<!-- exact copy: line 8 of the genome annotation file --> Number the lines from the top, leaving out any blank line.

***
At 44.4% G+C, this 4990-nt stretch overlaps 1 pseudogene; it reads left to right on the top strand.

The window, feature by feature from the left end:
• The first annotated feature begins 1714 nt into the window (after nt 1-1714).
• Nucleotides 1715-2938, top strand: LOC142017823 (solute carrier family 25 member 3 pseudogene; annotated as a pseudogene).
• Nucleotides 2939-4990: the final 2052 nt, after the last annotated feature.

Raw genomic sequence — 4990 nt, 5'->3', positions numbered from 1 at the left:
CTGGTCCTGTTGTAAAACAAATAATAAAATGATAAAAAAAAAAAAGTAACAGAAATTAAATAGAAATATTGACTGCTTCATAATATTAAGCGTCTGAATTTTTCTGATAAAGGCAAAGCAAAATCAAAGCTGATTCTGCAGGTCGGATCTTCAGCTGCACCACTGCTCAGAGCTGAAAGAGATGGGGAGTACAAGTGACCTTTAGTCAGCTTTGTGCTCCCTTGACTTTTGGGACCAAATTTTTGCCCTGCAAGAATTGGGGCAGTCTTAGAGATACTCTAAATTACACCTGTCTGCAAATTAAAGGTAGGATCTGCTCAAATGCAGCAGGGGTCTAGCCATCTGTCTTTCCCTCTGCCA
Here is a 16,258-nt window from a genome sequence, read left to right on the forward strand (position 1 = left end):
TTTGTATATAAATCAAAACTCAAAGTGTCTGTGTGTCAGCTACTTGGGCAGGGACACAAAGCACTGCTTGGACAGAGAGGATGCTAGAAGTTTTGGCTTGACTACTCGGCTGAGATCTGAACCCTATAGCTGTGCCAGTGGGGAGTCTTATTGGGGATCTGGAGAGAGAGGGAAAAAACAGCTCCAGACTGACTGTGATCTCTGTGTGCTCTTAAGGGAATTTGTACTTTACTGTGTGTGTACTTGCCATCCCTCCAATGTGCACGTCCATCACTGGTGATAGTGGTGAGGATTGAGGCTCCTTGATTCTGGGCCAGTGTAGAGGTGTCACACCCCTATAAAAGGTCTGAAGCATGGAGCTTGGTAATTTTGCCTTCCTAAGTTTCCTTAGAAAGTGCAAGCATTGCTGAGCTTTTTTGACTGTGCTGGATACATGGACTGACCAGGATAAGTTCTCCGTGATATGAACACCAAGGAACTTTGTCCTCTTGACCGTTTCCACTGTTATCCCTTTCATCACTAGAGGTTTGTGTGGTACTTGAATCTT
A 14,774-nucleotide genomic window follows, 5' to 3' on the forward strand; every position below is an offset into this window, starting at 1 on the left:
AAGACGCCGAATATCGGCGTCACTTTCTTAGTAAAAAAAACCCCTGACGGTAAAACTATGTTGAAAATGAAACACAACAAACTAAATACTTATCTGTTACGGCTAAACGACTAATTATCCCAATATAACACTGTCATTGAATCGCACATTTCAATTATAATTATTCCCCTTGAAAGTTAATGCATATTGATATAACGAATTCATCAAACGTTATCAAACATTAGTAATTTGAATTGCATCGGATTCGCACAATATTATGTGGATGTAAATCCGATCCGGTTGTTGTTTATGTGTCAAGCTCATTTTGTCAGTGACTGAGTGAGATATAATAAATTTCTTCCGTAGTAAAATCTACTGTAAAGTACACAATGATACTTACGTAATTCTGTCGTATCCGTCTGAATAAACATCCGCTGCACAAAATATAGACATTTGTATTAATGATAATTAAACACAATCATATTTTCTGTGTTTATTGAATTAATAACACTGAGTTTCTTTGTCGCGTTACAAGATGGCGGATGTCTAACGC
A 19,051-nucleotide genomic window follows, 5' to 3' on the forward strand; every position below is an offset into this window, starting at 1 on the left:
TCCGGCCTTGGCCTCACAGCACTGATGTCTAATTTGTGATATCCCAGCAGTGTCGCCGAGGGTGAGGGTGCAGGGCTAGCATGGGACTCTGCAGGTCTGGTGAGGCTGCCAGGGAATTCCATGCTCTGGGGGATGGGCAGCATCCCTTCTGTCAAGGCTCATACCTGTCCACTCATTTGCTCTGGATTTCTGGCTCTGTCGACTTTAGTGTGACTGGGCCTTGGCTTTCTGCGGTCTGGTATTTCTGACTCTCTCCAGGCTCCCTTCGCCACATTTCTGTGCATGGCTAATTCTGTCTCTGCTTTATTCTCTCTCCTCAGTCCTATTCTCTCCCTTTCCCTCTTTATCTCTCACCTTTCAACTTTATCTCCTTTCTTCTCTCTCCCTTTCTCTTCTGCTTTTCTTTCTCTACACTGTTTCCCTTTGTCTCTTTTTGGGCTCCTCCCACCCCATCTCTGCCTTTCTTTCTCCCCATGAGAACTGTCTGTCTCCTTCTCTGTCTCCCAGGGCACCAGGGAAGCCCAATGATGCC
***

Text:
Here is a 16,258-nt window from a genome sequence, read left to right on the forward strand (position 1 = left end):